Covid Pass scheme extended in Wales including cinemas

COVID Passes will now be required in cinemas, theatres and concert halls across Wales after the Senedd voted to extend the scheme.

The Passes are already required to be shown by anyone who attends a nightclub or a large event like a major sports match.

When the scheme was launched a few weeks ago, the initial vote was carried out amid chaotic scenes, with one member – who was trying to vote remotely while attending the Conservative Party conference – unable to cast his ballot.

By comparison, today’s vote on extending the scheme was a more sedate affair, and passed mainly because Plaid Cymru members – who had opposed the government’s handling of the original proposals – this time voted in favour.

The Senedd voted by 39 members to 15 to extend the scheme. There were no abstentions.

But despite the more straightforward nature of today’s vote, there were still criticisms in the Senedd from members who opposed the Covid Pass scheme.

Darren Millar, of the Welsh Conservatives, said his party had warned the scheme “would set a dangerous precedent, and it gives me no pleasure today to say that we were right”.

He added: “Vaccine passports are not a route out of restrictions, they are restrictions. They should not be expanded into other premises when they should never have been introduced or put on the table in the first place.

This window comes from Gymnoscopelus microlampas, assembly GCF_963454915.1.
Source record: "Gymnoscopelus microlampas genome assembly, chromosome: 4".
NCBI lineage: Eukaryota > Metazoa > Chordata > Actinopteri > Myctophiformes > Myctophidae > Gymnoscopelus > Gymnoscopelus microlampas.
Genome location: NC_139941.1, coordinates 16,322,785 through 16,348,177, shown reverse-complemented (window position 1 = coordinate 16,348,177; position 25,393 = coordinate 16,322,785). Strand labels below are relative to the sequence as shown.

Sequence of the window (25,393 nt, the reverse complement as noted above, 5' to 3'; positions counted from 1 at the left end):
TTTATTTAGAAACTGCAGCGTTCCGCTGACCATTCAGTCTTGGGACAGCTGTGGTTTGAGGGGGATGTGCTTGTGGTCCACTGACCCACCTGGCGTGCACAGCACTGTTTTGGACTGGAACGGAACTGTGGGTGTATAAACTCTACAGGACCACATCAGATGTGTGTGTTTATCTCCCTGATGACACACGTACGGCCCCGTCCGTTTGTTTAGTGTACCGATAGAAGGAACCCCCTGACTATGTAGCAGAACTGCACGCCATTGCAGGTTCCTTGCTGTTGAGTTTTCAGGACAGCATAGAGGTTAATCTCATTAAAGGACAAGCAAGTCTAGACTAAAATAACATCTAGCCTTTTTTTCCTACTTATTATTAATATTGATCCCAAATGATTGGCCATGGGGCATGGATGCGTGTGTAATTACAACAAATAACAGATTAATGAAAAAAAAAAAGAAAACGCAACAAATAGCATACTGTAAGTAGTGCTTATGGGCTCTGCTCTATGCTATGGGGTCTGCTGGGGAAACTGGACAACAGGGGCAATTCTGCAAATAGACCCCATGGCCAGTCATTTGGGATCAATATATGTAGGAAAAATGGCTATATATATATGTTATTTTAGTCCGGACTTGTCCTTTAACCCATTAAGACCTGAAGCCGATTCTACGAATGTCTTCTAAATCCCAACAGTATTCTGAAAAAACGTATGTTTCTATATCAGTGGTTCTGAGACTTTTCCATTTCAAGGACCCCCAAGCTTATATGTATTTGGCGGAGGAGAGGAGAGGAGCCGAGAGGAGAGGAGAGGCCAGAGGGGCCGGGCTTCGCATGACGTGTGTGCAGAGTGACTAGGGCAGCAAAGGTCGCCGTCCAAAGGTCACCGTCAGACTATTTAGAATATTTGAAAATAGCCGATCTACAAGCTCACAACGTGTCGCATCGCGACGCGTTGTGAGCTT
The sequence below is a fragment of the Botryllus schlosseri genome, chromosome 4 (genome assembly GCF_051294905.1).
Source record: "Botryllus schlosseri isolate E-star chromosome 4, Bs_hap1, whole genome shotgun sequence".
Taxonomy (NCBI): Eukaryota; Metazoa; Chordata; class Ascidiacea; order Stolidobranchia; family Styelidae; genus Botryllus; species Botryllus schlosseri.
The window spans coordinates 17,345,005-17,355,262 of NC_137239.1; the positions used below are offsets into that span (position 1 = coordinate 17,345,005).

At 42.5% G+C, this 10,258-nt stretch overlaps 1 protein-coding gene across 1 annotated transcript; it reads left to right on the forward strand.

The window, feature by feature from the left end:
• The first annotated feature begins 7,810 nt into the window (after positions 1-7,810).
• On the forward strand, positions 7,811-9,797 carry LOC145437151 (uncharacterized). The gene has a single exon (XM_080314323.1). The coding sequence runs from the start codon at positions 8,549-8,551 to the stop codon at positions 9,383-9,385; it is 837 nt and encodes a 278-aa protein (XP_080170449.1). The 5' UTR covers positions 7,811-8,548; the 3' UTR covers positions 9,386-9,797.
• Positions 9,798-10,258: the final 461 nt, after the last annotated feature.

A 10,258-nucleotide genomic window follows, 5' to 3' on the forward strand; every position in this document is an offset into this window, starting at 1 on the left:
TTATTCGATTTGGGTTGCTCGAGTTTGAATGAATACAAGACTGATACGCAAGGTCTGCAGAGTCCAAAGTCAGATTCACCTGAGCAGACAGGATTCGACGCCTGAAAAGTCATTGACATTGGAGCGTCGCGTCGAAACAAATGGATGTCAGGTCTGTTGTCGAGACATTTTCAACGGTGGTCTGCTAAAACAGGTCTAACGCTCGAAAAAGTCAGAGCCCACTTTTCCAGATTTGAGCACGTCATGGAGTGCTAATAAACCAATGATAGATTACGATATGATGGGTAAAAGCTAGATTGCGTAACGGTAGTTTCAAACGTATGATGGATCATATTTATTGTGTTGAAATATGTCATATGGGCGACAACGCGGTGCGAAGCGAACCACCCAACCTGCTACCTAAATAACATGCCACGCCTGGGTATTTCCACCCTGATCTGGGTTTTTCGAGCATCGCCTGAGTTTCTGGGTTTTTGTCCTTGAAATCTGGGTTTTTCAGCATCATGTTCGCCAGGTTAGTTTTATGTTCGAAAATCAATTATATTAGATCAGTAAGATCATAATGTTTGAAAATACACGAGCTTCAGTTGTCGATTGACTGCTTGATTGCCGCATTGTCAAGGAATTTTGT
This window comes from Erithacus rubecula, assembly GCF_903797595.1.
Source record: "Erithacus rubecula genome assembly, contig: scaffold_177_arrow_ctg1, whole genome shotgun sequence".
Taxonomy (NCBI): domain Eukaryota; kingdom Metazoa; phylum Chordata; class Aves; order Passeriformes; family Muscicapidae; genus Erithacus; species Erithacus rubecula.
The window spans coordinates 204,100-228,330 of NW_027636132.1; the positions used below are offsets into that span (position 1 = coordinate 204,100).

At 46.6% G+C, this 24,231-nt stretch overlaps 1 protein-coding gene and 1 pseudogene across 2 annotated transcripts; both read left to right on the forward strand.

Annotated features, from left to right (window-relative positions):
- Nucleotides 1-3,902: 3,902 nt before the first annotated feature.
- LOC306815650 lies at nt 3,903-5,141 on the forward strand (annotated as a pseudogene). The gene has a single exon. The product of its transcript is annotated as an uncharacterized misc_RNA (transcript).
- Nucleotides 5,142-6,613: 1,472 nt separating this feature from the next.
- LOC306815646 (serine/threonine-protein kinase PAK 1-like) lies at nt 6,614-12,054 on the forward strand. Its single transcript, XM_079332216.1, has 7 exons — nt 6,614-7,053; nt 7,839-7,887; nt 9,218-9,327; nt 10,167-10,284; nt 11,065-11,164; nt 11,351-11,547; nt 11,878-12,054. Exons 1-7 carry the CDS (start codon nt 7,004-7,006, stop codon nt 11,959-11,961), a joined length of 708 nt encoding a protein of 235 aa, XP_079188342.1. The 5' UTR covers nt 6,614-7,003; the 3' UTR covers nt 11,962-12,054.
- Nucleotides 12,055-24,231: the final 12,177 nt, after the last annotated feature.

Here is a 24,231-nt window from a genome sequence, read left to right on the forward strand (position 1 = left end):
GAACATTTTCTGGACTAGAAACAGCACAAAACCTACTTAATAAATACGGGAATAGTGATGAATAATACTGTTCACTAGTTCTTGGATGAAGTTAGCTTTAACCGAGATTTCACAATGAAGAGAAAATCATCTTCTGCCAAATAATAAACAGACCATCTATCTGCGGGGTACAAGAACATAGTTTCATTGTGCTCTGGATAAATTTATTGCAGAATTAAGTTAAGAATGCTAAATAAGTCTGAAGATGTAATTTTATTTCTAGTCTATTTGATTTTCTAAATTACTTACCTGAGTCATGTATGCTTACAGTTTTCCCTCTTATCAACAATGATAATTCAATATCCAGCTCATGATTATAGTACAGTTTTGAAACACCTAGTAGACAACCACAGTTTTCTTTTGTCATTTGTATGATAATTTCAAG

“Vaccine passports are coercive, ineffective and anti-business; they limit our freedoms but they do not limit the spread of Covid-19.”

Welsh Liberal Democrat leader Jane Dodds was also opposed to extending the scheme. Her party has long criticised Covid Passes, and she said today the government had “failed to produce the evidence to prove that they are working”.

But there were many members who spoke in favour of the scheme, including Labour MS Joyce Watson, who said her constituents had reported feeling safer since the Covid Pass scheme was introduced.

“If everyone at a venue is either vaccinated or Covid-negative, then it has to be safer for all of us to go there,” she told the Senedd. “That’s what people are telling me—people that won’t normally go out are saying to me, ‘Actually, we will feel safer now’.

“They’re good for businesses as well—not something I’ve actually heard you say—because the disease destroys economic confidence.

“But it’s not a cure. The vaccine passport does actually mean that it will be a cure for businesses, because people will have confidence in those businesses to go to those businesses. So, without these measures, fewer people will attend those venues, fewer people will attend those events, certainly the people that speak to me.”

After the vote, health minister Eluned Morgan said the Covid Pass scheme had produced positive feedback from businesses and event organisers.

“I am pleased the extension has been agreed today following the vote,” she added. “Covid has not gone away and cases remain high and we need to continue take steps to Keep Wales Safe.  The NHS Covid Pass is one measure among many to help to keep businesses open while also helping to control the spread of the virus. 

“The decision to introduce them has not been taken lightly and the venues that will be covered are indoors and see large numbers of people being closely together for prolonged periods of time.”

The new rules will be in force from Monday, November 15.

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